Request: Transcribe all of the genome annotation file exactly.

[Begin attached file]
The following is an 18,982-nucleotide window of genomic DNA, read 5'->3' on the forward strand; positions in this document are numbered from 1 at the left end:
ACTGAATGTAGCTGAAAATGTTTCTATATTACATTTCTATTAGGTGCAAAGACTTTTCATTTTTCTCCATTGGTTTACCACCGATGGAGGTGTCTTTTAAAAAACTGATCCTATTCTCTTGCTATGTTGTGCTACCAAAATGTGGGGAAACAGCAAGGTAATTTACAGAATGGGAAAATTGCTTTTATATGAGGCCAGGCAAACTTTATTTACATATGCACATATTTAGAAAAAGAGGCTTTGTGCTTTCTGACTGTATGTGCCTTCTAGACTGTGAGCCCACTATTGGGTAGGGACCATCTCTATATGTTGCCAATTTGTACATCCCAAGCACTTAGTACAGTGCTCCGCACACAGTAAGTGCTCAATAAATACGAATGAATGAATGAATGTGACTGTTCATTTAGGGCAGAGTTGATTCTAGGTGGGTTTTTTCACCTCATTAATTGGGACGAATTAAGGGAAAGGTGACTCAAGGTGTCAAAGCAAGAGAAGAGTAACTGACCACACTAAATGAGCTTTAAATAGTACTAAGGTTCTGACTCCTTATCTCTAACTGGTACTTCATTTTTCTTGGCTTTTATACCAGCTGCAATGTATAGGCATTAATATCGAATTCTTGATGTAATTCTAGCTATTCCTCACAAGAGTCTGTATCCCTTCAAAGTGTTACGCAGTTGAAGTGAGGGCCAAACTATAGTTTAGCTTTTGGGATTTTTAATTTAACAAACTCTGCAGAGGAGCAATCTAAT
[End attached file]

The following is an 18,982-nucleotide window of genomic DNA, read 5'->3' on the forward strand; positions in this document are numbered from 1 at the left end:
ACTGAATGTAGCTGAAAATGTTTCTATATTACATTTCTATTAGGTGCAAAGACTTTTCATTTTTCTCCATTGGTTTACCACCGATGGAGGTGTCTTTTAAAAAACTGATCCTATTCTCTTGCTATGTTGTGCTACCAAAATGTGGGGAAACAGCAAGGTAATTTACAGAATGGGAAAATTGCTTTTATATGAGGCCAGGCAAACTTTATTTACATATGCACATATTTAGAAAAAGAGGCTTTGTGCTTTCTGACTGTATGTGCCTTCTAGACTGTGAGCCCACTATTGGGTAGGGACCATCTCTATATGTTGCCAATTTGTACATCCCAAGCACTTAGTACAGTGCTCCGCACACAGTAAGTGCTCAATAAATACGAATGAATGAATGAATGTGACTGTTCATTTAGGGCAGAGTTGATTCTAGGTGGGTTTTTTCACCTCATTAATTGGGACGAATTAAGGGAAAGGTGACTCAAGGTGTCAAAGCAAGAGAAGAGTAACTGACCACACTAAATGAGCTTTAAATAGTACTAAGGTTCTGACTCCTTATCTCTAACTGGTACTTCATTTTTCTTGGCTTTTATACCAGCTGCAATGTATAGGCATTAATATCGAATTCTTGATGTAATTCTAGCTATTCCTCACAAGAGTCTGTATCCCTTCAAAGTGTTACGCAGTTGAAGTGAGGGCCAAACTATAGTTTAGCTTTTGGGATTTTTAATTTAACAAACTCTGCAGAGGAGCAATCTAAT